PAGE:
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East Hill Farm: Seasons with Allen Ginsberg [Kindle Edition]

Gordon Ball
5.0 out of 5 stars  See all reviews (1 customer review)

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Book Description

“This was Allen Ginsberg,” Gordon Ball declared after recounting intimate moments with the cultural icon and beloved Beat Generation poet on East Hill Farm, outside Cherry Valley, New York.

During the late 1960s, when peace, drugs, and free love were direct challenges to conventional society, Allen Ginsberg, treasurer of the Committee on Poetry, Inc., funded what he hoped was “a haven for comrades in distress” in rural upstate New York. First described as an uninspiring, dilapidated four-bedroom house with acres of untended land, including the graves of its first residents, East Hill Farm became home to those who sought pastoral enlightenment in the presence of Ginsberg’s brilliance and generosity.

A self-declared member of a “ragtag group of urban castoffs,” including Gregory Corso, Peter Orlovsky, Herbert Huncke, and the mythic Barbara Rubin, farm manager Ball tended to a non-stop flurry of guests, chores, and emotional outbursts while also making time to sit quietly with Ginsberg and discuss poetry, Kerouac, sex, and America's war in Vietnam.

In honest and vivid prose, Ball offers a rare intimate glimpse of the poetic pillar of the Beat Generation as a striving and accessible human being at home on the farm and in the world.

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Review

Praise for East Hill Farm "Gordon Ball has written an important book. He is already known as a filmmaker and editor of earlier collections of writings by Allen Ginsberg--including Allen Verbatim (1974) and three volumes of Ginsberg's journals--as well as the author of the memoir '66 Frames (1999). Now Ball deserves to be called the "Beat Boswell" for providing his uniquely personal, detailed account of the years 1968 to 1971 when he participated in and observed the people and events at Allen Ginsberg's farm five miles from Cherry Valley, New York. Anyone interested in Ginsberg's life and work, or desirous to explore the gritty daily reality of the Beat/Hippie lifestyle, will find this book essential reading."--Ann Charter "In writing a memoir about the time he spent managing Allen Ginsberg's farm in upstate New York, Gordon Ball has detailed an important yet often overlooked side of the poet's colorful life. Anecdotally fertile, with a memorable cast of characters, East Hill Farm is informative, entertaining, often very funny, and ultimately important. Allen Ginsberg and Friends live again in these pages." --Michael Schumacher, author of Dharma Lion: A Critical Biography of Allen Ginsberg "I couldn't stop reading East Hill Farm and learning so much of what really went down on that farm in that so crucial period in the lives of the Beats. I visited the farm just twice but wish I had had Ball's innocent yet so perceptive eye." --Lawrence Ferlinghetti "In the late 1960s, poet Allen Ginsberg bought an isolated, broken-down farm in upstate New York as a retreat for himself and his worn-out, burned-out friends. Ginsberg hoped to create an Elysium where they could escape from the urban pressures and drug addictions that had laid Kerouac, Corso, Orlovsky, and Huncke so low. Only a masterful story-teller like Gordon Ball could turn a depressing tale of poets at rock bottom into a triumph of the human spirit. Ball's East Hill Farm is one of the most intimate memoirs I've read about those wild, back-to-nature expeditionary times which so many baby-boomers recall. Ball has painstakingly traced his days as the "farm manager" who tried to plant the crops, do the chores, and keep on an even keel while the rest of the tribe were literally bouncing off the walls. It led him to tremendous joy, sadness, ecstasy, and a black eye. This is a personal book that examines the period that changed America--for better or worse? You decide. --Bill Morgan, author of I Celebrate Myself: The Somewhat Private Life of Allen Ginsberg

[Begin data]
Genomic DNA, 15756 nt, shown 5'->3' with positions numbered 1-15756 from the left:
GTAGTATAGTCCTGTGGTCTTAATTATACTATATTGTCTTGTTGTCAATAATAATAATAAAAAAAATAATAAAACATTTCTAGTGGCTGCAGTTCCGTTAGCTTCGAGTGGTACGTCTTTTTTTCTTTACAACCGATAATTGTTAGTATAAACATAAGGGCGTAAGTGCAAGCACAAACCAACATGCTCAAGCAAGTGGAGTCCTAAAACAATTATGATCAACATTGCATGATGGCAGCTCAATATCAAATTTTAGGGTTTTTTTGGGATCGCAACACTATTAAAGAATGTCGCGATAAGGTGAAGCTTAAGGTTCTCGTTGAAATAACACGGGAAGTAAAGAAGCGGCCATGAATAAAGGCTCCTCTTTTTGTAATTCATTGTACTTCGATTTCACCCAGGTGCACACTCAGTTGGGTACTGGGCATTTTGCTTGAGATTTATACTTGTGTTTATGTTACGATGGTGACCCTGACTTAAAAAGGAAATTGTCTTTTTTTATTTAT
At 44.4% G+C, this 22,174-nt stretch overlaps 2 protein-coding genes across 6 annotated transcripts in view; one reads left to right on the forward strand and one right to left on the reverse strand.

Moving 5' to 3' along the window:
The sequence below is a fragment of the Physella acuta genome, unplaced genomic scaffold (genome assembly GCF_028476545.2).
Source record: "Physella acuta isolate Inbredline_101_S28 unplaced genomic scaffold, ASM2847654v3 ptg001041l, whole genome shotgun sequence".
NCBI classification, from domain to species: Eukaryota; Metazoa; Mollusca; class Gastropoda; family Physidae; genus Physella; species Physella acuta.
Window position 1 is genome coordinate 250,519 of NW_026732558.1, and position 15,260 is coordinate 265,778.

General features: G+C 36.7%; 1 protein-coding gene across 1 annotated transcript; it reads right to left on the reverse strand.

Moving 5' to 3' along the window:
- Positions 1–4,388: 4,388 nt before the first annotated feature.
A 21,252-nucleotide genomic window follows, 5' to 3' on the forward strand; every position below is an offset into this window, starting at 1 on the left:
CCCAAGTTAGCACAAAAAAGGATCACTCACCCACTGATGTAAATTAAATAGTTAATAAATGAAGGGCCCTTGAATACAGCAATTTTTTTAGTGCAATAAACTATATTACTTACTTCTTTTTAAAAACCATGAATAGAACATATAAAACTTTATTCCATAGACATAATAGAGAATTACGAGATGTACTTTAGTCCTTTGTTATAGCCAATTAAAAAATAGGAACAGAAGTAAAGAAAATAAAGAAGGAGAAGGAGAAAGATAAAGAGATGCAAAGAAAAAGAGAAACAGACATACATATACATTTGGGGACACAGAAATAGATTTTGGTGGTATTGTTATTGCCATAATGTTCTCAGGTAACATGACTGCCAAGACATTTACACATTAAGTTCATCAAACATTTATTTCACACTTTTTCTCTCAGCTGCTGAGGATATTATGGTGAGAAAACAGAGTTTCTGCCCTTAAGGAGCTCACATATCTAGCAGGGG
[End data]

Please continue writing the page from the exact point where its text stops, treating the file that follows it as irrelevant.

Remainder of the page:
About the Author

For twenty-eight years Gordon Ball took informal photographs of poet Allen Ginsberg and the Beat Generation. As well as being exhibited at five conferences on Ginsberg and the Beat Generation, at one-man shows at the Southeastern Center for Contemporary Art and other venues, Ball's photos have appeared in many publications. Ball is the author of 66 Frames: A Memoir and a volume of prose poems, Dark Music. He lives in Lexington, Virginia, and teaches at VMI.

Product details

  • Format: Kindle Edition
  • File Size: 2163 KB
  • Print Length: 482 pages
  • Page Numbers Source ISBN: 1582437769
  • Publisher: Counterpoint (15 Nov. 2011)
  • Sold by: Amazon Media EU S.à r.l.
  • Language: English
  • ASIN: B006542OJA
  • Text-to-Speech: Enabled
  • X-Ray:
  • Word Wise: Enabled
  • Enhanced Typesetting: Not Enabled
  • Average Customer Review: 5.0 out of 5 stars  See all reviews (1 customer review)
  • Amazon Bestsellers Rank: #1,261,385 Paid in Kindle Store (See Top 100 Paid in Kindle Store)
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Most Helpful Customer Reviews
5.0 out of 5 stars Excellent. Well worth reading 19 Feb. 2015
Format:Hardcover
I really enjoyed reading this. I've always wanted to know more about what it was actually like on the farm, and Gordon gives a detailed and very readable account from the very first beginnings in April 1968 until he leaves in March 1971.
During these years he was almost ever-present and, more than anyone else, responsible for the smooth day to day running of the farm and the hard work involved in trying to make it more self-sustaining and habitable. This was also the period of time when the farm had the greatest number of residents and visitors.
His writing is never judgmental, always gently perceptive in his observations of the challenges posed both by the decrepit state of the farm itself and by the idiosyncrasies of those living there.

This is my sense of what the book is about:

(1) The farm itself: abandoned for seven years with no running water, no electricity. It is impressive just how much back breaking work Gordon, Peter Orlovsky, and others put in, and how hard this was. Week in, week out, there was so much work to do, especially during the growing season.